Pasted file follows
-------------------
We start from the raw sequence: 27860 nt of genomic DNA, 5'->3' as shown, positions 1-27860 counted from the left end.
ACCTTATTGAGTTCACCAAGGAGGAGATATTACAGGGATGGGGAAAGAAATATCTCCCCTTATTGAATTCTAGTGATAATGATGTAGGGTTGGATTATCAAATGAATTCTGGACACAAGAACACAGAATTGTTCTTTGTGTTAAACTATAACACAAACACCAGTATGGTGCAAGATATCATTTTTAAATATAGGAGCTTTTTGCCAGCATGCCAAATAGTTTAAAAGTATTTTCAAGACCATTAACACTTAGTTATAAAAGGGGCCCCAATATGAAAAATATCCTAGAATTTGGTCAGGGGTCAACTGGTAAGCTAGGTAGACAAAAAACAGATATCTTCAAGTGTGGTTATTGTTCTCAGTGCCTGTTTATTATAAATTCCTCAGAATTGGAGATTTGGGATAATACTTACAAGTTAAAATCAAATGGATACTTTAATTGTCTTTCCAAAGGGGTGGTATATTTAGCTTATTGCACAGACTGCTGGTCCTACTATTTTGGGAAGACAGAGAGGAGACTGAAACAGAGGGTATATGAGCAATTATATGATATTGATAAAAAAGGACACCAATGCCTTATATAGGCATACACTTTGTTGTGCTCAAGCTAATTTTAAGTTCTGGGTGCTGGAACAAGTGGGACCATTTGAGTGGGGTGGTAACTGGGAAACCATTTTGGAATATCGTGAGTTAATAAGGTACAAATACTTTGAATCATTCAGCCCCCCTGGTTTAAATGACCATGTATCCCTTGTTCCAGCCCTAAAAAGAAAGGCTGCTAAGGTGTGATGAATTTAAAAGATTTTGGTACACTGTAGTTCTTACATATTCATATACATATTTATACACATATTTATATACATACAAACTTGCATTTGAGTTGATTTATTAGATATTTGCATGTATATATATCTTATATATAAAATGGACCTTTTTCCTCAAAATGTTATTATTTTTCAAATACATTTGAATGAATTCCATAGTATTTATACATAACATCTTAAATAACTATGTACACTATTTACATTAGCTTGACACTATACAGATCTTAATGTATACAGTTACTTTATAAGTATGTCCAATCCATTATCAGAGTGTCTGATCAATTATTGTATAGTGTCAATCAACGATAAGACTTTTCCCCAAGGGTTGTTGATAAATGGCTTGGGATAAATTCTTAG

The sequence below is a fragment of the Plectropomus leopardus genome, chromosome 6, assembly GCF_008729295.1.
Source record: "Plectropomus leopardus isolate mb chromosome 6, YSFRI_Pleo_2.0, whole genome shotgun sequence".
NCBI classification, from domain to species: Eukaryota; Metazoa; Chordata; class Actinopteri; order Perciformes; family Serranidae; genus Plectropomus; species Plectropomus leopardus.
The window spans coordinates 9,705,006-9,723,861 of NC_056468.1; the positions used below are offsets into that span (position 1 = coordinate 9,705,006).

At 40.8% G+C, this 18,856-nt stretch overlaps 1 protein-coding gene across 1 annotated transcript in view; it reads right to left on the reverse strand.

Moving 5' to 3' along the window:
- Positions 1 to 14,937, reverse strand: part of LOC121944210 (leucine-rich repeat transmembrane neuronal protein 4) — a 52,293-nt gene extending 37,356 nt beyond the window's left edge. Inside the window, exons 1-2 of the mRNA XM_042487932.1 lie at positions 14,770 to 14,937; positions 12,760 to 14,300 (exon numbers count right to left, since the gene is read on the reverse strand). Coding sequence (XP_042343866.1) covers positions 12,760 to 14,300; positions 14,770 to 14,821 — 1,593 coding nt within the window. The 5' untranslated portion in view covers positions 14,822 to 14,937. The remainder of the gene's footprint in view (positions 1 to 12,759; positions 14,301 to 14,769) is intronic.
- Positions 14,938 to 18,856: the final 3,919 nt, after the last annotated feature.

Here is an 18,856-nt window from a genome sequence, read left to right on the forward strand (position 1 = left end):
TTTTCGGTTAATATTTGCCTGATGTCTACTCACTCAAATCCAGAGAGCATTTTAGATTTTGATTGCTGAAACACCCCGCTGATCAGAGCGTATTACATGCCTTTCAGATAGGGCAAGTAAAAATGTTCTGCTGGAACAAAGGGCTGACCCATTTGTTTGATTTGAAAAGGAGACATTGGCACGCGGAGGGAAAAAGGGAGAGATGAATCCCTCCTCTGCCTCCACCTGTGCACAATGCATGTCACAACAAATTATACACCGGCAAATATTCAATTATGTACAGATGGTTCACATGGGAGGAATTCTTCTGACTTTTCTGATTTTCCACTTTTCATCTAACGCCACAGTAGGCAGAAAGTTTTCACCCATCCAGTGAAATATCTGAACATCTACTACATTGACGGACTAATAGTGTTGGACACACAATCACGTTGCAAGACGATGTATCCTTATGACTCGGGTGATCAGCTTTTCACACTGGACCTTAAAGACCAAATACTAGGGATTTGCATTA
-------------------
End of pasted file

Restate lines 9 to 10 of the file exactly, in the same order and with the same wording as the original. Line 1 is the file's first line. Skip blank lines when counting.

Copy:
- Positions 1 to 14,937, reverse strand: part of LOC121944210 (leucine-rich repeat transmembrane neuronal protein 4) — a 52,293-nt gene extending 37,356 nt beyond the window's left edge. Inside the window, exons 1-2 of the mRNA XM_042487932.1 lie at positions 14,770 to 14,937; positions 12,760 to 14,300 (exon numbers count right to left, since the gene is read on the reverse strand). Coding sequence (XP_042343866.1) covers positions 12,760 to 14,300; positions 14,770 to 14,821 — 1,593 coding nt within the window. The 5' untranslated portion in view covers positions 14,822 to 14,937. The remainder of the gene's footprint in view (positions 1 to 12,759; positions 14,301 to 14,769) is intronic.
- Positions 14,938 to 18,856: the final 3,919 nt, after the last annotated feature.